Post Partum Anxiety (AKA Depression’s bitchy twin)

Thankfully, people are finally talking about post partum depression and sharing their personal stories. More and more celebrities are starting to come out in the open and proclaim their journey’s of PPD and express their feelings, which is such a huge step because PPD isn’t anything new!

That being said, I hadn’t heard of Post Partum Anxiety. Of course, we know anxiety and depression go hand in hand but I feel like I was left in the dark about something I probably should have been warned about. A heads up. So here is mine to you, a cautionary tale, if you will:

After our traumatic experience with Chase in the children’s hospital, I was feeling really anxious. As I have said previously, I have always suffered from anxiety, but those 48 hours really sent me over the edge (my hormones, just after giving birth, didn’t make matters any easier. Let me tell you, even the coolest cucumber will be on an emotional rollercoaster after having a baby. If you haven’t had a baby already, get ready, this is no joke. And if you’re a mom, I need say no more. But read on, nonetheless).

When we got home, I had this overwhelming fear that my son was somehow going to die. Every second of the day, my mind raced, thinking and worrying about all of the possible ways he could get hurt or die and I felt it so strongly that I would get anxiety and panic attacks. I would hide in another room (usually the bathroom), and shake and cry but didn’t want anyone to think I was crazy. I literally felt crazy. I had these thoughts and unrealistic fears so frequently that I started to wonder if I, myself, was going to somehow hurt him when all other irrational fears passed (and I think THIS is why we don’t talk about these things).

For instance, I was afraid to give my baby a bath alone because what if he drowned? My mind went like this: “I would never let him drown, so I can put that fear aside, so what else could possibly go wrong? What if I let him fall in the tub?” Knowing I would NEVER do that, I would then get mad at myself, ashamed and embarrassed for having such a thought and I would wait until my husband got home to give him a bath so I wouldn’t be so anxious. I don’t know how much newborns retain, but I didn’t want Chase’s first memories to be of his mother sobbing and shaking and checking the temperature of the tub 800 times or come up with some OCD way of wrapping him in a towel afterwards or something.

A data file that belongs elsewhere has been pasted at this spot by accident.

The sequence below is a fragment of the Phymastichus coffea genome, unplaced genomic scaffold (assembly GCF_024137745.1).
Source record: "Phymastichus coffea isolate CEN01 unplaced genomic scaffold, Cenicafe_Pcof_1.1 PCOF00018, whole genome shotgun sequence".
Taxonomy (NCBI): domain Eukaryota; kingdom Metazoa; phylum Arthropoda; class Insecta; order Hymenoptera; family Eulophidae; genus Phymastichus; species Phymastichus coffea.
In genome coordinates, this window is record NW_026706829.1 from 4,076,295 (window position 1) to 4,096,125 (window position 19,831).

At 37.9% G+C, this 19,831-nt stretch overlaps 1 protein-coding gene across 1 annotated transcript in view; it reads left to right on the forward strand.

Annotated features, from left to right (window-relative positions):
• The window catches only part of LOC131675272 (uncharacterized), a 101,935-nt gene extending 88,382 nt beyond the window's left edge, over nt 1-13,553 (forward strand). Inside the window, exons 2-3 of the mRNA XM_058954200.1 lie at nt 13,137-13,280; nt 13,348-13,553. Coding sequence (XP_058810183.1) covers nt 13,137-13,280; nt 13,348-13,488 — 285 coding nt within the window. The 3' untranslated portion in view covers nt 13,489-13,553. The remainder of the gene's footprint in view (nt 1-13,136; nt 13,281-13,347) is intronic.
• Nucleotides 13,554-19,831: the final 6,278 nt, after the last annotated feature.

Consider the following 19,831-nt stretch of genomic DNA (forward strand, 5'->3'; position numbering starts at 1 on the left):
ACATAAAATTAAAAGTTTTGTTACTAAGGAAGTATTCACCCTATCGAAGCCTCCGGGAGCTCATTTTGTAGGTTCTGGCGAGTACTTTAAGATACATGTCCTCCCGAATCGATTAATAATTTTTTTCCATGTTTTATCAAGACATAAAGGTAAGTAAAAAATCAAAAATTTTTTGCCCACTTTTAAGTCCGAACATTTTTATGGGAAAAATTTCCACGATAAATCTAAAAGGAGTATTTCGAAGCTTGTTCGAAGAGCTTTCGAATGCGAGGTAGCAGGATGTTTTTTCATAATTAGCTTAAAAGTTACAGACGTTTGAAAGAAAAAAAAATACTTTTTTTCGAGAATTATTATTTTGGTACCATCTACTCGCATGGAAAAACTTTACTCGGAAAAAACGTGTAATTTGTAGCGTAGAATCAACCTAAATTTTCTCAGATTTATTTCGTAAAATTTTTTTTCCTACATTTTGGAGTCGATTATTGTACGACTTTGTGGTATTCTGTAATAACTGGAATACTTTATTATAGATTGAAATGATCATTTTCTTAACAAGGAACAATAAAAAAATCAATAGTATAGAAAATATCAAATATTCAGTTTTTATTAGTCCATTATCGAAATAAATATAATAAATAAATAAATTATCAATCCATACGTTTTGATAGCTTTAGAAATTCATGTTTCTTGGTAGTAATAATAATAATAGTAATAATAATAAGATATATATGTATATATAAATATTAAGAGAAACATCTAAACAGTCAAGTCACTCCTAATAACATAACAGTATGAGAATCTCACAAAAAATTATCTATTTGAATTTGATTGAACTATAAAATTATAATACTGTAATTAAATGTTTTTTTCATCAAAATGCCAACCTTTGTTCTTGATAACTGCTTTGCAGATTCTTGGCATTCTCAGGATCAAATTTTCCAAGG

I was afraid to iron a shirt in the same room as the baby because I was afraid he would somehow get burned, but again, I realized that was irrational. If he was alllll the way over there, HOW could he possibly get burned? So then I thought “would I purposefully burn him??” Of course not, so why would I have that thought in the first place. “I must be going crazy”. Needless to say, we had a pile of my husband’s wrinkled work shirts, which all ended up at the dry cleaners.

I was so ashamed and confused. I didn’t want to share these feelings that I had all the time because even though you hear of people talk about overwhelming thoughts, feelings, and emotions, you think there’s no way anyone else is having thoughts like these and surely they’ll take my child away if I share them. A crazy lady who’s afraid she’s going to harm her newborn but also won’t let anyone else hold him? Lock her up!

Right after we got out of the children’s hospital, we had an appointment with Chase’s pediatrician. As stated in my previous blog post, Chase was slightly jaundice (in case you don’t know, some babies are born “jaundice” meaning your baby has more bilirubin than it can get rid of. Bilirubin is a yellow substance that’s made when the body breaks down old red blood cells. It leaves the baby’s body through urine and stool but some cases are worse than others. It gives your baby that “yellowish” look. Sometimes they need special lights, almost like a tanning bed, and others cases clear up on their own). Knowing some babies need the light therapy, I asked our pediatrician if putting Chase in the sunlight would help move things along for him. He said yes, that can certainly help, so I took his words quite literally, went home and sat outside in the sun with Chase for about 15 minutes. Keep in mind, it was early November in North Carolina and he was in pants and a onesie, perfect for that day. After that time, we went inside and slowly but surely, Chase started getting red.